room and led the team to last year's Champions
"I already admired him as a player," Ronaldo said,
"and now I admire him even more as a coach because
he's a very positive person---a hard worker and very
respectful towards the players." AP
Real Madrid's Cristiano Ronaldo, left, and Danilo
battle for the ball during a training session at the
Millennium Stadium in Cardiff, Wales, yesterday. Real
Madrid will play Juventus in the Champions League
final in Cardiff today. AP PHOTO
Vincent twins out to win
it all at Juvenile Champs
Tyrique and Tenique Vincent drew a lot of
attention after prevailing at the National Gas
Company (NGC) Combined Championships and
this weekend at the NGC Juvenile Champion-
ships, the siblings are expected to shine again.
This weekend sees the beginning of a month long
celebration of athletics in T&T as the National As-
sociation of Athletics Administrations (NAAATT)
kicks off its Championship month.
Over the next three weekends, the Haseley Craw-
ford Stadium in Port-of-Spain will also play host to
the NGC Junior Championships, NLCB NACAC Age
Group Championships and culminates with the NGC
Sagicor Open Championships on the last weekend,
arguably the highlight of the local athletic circuit.
Starting and continuing tomorrow, it will be all
about the next generation as T&T's future stars grasp
the spotlight. The Juvenile competition cater for the
age groups Under-14 to U-10. Two shining lights in
the U-10 category to look out for are the twins Tenique
and Tyrique Vincent.
Tyrique and Tenique dominated the U-10 age group
in the recent Combined Championships, coming out
on top over a variety of disciplines testing their run-
ning, throwing and jumping ability. They will be more
sternly tested as they go up against peers who would,
in most cases, be just participating in the one event.
However, their father David Vincent has faith that
would not deter them as he describes their focus and
their stamina as possibly the major standout attrib-
utes for the pair.
Hailing from Chaguanas, the pair only started com-
peting on the athletic circuit this year but have done
extremely well since joining the ZC Athletics Club.
Their father has a background in bodybuilding as
well as the military. He identified from an early age
that they easily grasped the fundamental movement
skills of running, jumping and throwing and saw the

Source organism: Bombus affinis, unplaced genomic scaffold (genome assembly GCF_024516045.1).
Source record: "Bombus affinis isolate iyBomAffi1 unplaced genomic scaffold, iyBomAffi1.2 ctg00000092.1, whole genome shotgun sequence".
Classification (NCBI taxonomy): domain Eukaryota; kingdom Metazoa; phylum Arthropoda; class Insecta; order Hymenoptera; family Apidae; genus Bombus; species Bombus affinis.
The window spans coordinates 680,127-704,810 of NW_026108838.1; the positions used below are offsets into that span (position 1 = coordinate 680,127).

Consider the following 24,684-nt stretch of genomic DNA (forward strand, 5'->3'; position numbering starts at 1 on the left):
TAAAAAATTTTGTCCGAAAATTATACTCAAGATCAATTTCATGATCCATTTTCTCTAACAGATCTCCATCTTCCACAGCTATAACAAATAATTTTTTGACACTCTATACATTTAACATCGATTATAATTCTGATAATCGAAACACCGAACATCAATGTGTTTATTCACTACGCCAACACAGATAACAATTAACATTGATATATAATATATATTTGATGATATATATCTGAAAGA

potential in them as they grew.
Tenique is also a gymnast while Tyrique has the
ability to do several sports due to his athletic prowess.
His father sees him as turning into a fine quarter-mil-
er eventually, but should they both triumph across
several disciplines again this weekend, specialising
will still be some way off.
Look out for Tenique and Tyrique this weekend
as well as other promising athletes on show as we
catch a glimpse of T&T's next generation of Olym-
pians. Admission is $25 and commence at 10 am on
Field events lead off the action today with girls U-12
competing in long jump, girls U-14 in high jump, boys
U-14 javelin and girls U-14 shot put, each starting
at 10 am.
Tenique Vincent, left, and her twin brother, Tyrique,
both of ZC Athletics, strike a pose after winning
respective events at the NGC Combined
Vasbert Drakes believes
West Indies Women
possess the skill-set
and the knowledge re-
quired to excel in the
conditions during the
England, known for
its damp, bleak weather
even during summer, has
become notorious for the
swinging ball -- a proven
bane for many an experi-
enced batsman in the past.
Drakes said he hoped a
combination of informa-
tion and technique could
nullify this threat in the
June 24 to July 23 cam-
"I would have played
certainly in England and
we have coaches that have
played in England and I
think the knowledge that
we have should make a dif-
ference in terms of being
able to pass on informa-
tion," the well-travelled
former West Indies seamer
"The wickets in England
this time of year when I did
my research, they seem
to be a lot more batting
friendly. People talk about
the ball swinging in Eng-
land -- the ball swings all
around the world so if you
have decent fundamentals
it certainly would give you
a chance to achieve the de-
West Indies arrived
here Wednesday for a
two-week camp at the
Ageas Bowl, the home of
Hampshire County Club,
as they seek to acclimatise
to the English conditions.
And with many of the
players touring England
for the first time, captain
Stafanie Taylor stressed
the importance of appli-
cation, especially among
the batting group.
"It's going to test your
mental [strength]. I think
with the 50-over game
you have more balls," the
"You have to try to leave
alone some, you've got to
watch it straight onto the
bat and it's all about ap-
West Indies enter the
tournament as one of the
favourites, especially after
capturing the Twenty20
World Cup last year in